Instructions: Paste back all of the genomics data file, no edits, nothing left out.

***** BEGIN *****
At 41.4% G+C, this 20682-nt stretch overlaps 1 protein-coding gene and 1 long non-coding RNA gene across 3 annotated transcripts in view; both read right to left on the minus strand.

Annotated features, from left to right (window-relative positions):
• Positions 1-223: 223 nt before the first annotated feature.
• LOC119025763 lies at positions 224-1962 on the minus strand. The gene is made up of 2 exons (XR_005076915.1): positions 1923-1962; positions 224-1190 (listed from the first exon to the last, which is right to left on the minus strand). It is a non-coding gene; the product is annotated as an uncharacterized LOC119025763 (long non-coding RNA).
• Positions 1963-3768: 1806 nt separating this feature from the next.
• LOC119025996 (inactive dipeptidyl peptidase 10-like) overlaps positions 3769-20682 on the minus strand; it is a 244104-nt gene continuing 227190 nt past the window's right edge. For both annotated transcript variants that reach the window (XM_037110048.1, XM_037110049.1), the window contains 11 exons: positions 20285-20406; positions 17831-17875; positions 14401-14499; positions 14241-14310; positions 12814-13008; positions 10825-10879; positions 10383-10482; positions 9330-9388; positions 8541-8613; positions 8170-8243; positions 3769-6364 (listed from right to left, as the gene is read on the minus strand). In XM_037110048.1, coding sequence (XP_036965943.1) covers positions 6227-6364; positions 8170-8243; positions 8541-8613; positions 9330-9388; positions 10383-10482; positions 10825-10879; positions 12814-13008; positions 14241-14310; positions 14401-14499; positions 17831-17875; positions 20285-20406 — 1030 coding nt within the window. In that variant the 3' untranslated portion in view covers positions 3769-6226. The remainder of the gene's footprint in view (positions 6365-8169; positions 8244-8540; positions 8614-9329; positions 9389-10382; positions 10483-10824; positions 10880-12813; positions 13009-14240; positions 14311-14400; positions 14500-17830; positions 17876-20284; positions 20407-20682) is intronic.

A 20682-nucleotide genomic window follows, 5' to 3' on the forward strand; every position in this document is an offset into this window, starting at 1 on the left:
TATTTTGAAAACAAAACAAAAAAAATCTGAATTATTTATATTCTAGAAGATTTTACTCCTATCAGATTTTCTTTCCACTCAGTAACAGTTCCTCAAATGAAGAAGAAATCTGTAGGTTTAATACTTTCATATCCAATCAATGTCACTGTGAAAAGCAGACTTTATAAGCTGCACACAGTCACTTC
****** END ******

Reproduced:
At 41.4% G+C, this 20682-nt stretch overlaps 1 protein-coding gene and 1 long non-coding RNA gene across 3 annotated transcripts in view; both read right to left on the minus strand.

Annotated features, from left to right (window-relative positions):
• Positions 1-223: 223 nt before the first annotated feature.
• LOC119025763 lies at positions 224-1962 on the minus strand. The gene is made up of 2 exons (XR_005076915.1): positions 1923-1962; positions 224-1190 (listed from the first exon to the last, which is right to left on the minus strand). It is a non-coding gene; the product is annotated as an uncharacterized LOC119025763 (long non-coding RNA).
• Positions 1963-3768: 1806 nt separating this feature from the next.
• LOC119025996 (inactive dipeptidyl peptidase 10-like) overlaps positions 3769-20682 on the minus strand; it is a 244104-nt gene continuing 227190 nt past the window's right edge. For both annotated transcript variants that reach the window (XM_037110048.1, XM_037110049.1), the window contains 11 exons: positions 20285-20406; positions 17831-17875; positions 14401-14499; positions 14241-14310; positions 12814-13008; positions 10825-10879; positions 10383-10482; positions 9330-9388; positions 8541-8613; positions 8170-8243; positions 3769-6364 (listed from right to left, as the gene is read on the minus strand). In XM_037110048.1, coding sequence (XP_036965943.1) covers positions 6227-6364; positions 8170-8243; positions 8541-8613; positions 9330-9388; positions 10383-10482; positions 10825-10879; positions 12814-13008; positions 14241-14310; positions 14401-14499; positions 17831-17875; positions 20285-20406 — 1030 coding nt within the window. In that variant the 3' untranslated portion in view covers positions 3769-6226. The remainder of the gene's footprint in view (positions 6365-8169; positions 8244-8540; positions 8614-9329; positions 9389-10382; positions 10483-10824; positions 10880-12813; positions 13009-14240; positions 14311-14400; positions 14500-17830; positions 17876-20284; positions 20407-20682) is intronic.

A 20682-nucleotide genomic window follows, 5' to 3' on the forward strand; every position in this document is an offset into this window, starting at 1 on the left:
TATTTTGAAAACAAAACAAAAAAAATCTGAATTATTTATATTCTAGAAGATTTTACTCCTATCAGATTTTCTTTCCACTCAGTAACAGTTCCTCAAATGAAGAAGAAATCTGTAGGTTTAATACTTTCATATCCAATCAATGTCACTGTGAAAAGCAGACTTTATAAGCTGCACACAGTCACTTC